The Crisis of Credit is an 11 minute animation explaining the origins of the credit crunch in the United States. It covers the interaction of homeowners, mortgage lenders, investors and financial institutions that produced the global financial crisis. It provides simple explanations of a number of complex terms and systems, delivering an effective introduction to the topic. Users will need a Flash based video player to watch the animation.
Video and Audio Lectures in Applied Economics
This YouTube playlist includes short (usually around 9 mins), well-produced videos illustrating the economic concepts underlying popular films. Examples include more recent films such as Elysium, Wall-E, The Lego Movie, and Dallas Buyers' Club, as well as classics like It's a Wonderful Life and The Treasure of the Sierra Madre. The presenter is a US-based comedian and political columnist who intersperses clips from the relevant film with his own commentary and scenes into which he has been digitally inserted. In addition to the films, the series House of Cards is examined in one video.
An eighty-minute video including a 45-minute presentation plus introduction and questions. The session took place on 1 May 2014 at the London School of Economics and Political Science. Ha-Joon Chang talks about different schools of thought in economics, and the responsibility of citizens to become economically literate.
Geerling's video uploads include student-made videos from an "Economics of Everyday Life" project. The titles include "Rational Choice Theory: The Economics of Crime" and "Why Lecturers who assign group work secretly want their students to fail". It also includes videos about his approach to teaching.
A set of seven short videos, mostly around four minutes each, using sophisticated animation to explain the basics of trade and apply to everyday questions such as "Are We Better Off if We Buy Local?" These videos are part of an open course on the MRUniversity site, which includes download options, self-test questions, and a discussion facility.
A series of 21 short films, made by noted film directors, actors and comedians, to illustrate how economics applies to everyday life. The films are in a variety of different styles, using animation, comedy, parody or even choreography. The project was led by Morgan Spurlock, the director of "Super Size Me", and includes "Anchorman" writer Adam McKay, "American Psycho" director Mary Harron, and filmmaker/documentarian Werner Herzog. A team of economics experts selected the topics and advised on content.
The films, varying from five to nine minutes' length, are in five "chapters": What is the Economy? What is Money? What is the role of our Government? What is Globalization? and What causes Inequality? Some content and descriptions reflect the US origin of the material.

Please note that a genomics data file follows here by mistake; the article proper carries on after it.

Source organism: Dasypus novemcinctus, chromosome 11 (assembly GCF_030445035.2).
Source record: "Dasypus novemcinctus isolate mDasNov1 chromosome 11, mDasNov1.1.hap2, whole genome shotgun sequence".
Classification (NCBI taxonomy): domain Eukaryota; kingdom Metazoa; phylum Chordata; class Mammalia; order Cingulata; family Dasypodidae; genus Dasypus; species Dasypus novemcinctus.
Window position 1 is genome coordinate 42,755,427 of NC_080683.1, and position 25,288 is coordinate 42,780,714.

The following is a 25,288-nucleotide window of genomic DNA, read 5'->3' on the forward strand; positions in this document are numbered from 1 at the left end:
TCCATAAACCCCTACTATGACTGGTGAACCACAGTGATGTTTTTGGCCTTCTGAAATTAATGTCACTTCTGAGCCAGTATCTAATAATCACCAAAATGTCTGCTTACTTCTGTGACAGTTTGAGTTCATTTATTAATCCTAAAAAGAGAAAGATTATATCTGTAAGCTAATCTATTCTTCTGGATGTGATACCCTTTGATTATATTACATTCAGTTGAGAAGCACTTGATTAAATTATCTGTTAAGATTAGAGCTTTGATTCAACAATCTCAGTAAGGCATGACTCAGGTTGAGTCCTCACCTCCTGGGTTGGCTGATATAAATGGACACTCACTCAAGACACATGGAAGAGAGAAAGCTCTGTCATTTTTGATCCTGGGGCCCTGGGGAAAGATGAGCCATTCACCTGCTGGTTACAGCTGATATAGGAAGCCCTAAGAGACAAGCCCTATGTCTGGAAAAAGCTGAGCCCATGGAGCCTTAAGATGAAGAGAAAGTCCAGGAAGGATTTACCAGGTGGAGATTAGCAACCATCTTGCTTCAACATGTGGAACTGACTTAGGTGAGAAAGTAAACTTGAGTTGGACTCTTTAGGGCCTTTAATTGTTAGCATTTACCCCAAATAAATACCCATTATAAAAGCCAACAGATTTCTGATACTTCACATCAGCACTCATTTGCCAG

Delivered at Princeton University in September 2006, this hour-long video lecture by "Freakonomics" author Steven Levitt recalls some of his experience as an economics student, researcher and lecturer. He discusses how the value of advertising is assessed, the economics of prostitution, real estate sales and how altruism can be understood as maximising behaviour.
This archive of 20+-minute interviews includes some of economists, politicians and academics speaking on economic issues. They include former Chancellor Alastair Darling, Christine Lagarde of the IMF, Richard Thaler, and Statistician Nate Silver.
A free archive of short broadcasts on Radio 4 in which Harford and guests critically examine statistics that are in the news, whether political, scientific, or sometimes whimsical. Questions have included "Is population density the right measure to be looking at when working out how many refugees countries should take?" "Why don’t all the opinion polls give the same results?" and "Is it true that Greece failed to collect 89% of taxes in 2010?"
Among the interviewees are Nobel laureates Angus Deaton and Al Roth. Episodes can be listened to online, and in podcasting software it is possible to subscribe and automatically download new episodes.
This section of the "NOW with Bill Moyers" television program website is devoted to the Enron story. It includes transcripts and audio clips from news stories on National Public Radio.
This 22 minute audio podcast from the University of Cambridge explores the credit crunch from an interdisciplinary perspective. With contributions from John Coates, a neuroscientist and former Wall Street Trader, Martin Daunton, an economic historian and Alan Macfarlane, a social anthropologist. It looks at how the crude use of historical analogies can cloud our understanding of the credit crunch, how hormones can affect the decision-makers who control the global financial system and how the breakdown in trust is threatening the world's financial stability. Users will need a Flash based audio player to listen to the podcast online or they can download it in a variety of formats.
Clips from the US version of the comedy series "The Office" are used to illustrate economic concepts. The often poor decisions made by characters are shown as examples of how not to think about economics. The clips are indexed by season, by episode name, by character and by clip length. Most of the clips are under four minutes in length, with many under one minute. Each clip is tagged with relevant economic concepts and has a one-paragraph explanation of the action and its relevance to economics.
A collection of short clips from the TV comedy "The Big Bang Theory" with tags and captions connecting them to economic topics. There is also a section with tutors' guides on activities for teaching various topics.
This site uses short clips from the TV comedy series "Seinfeld" to illustrate economic concepts. The clips are indexed by episode name and by economic concept. The site is also searchable. Each clip has a one-line summary and a discussion board.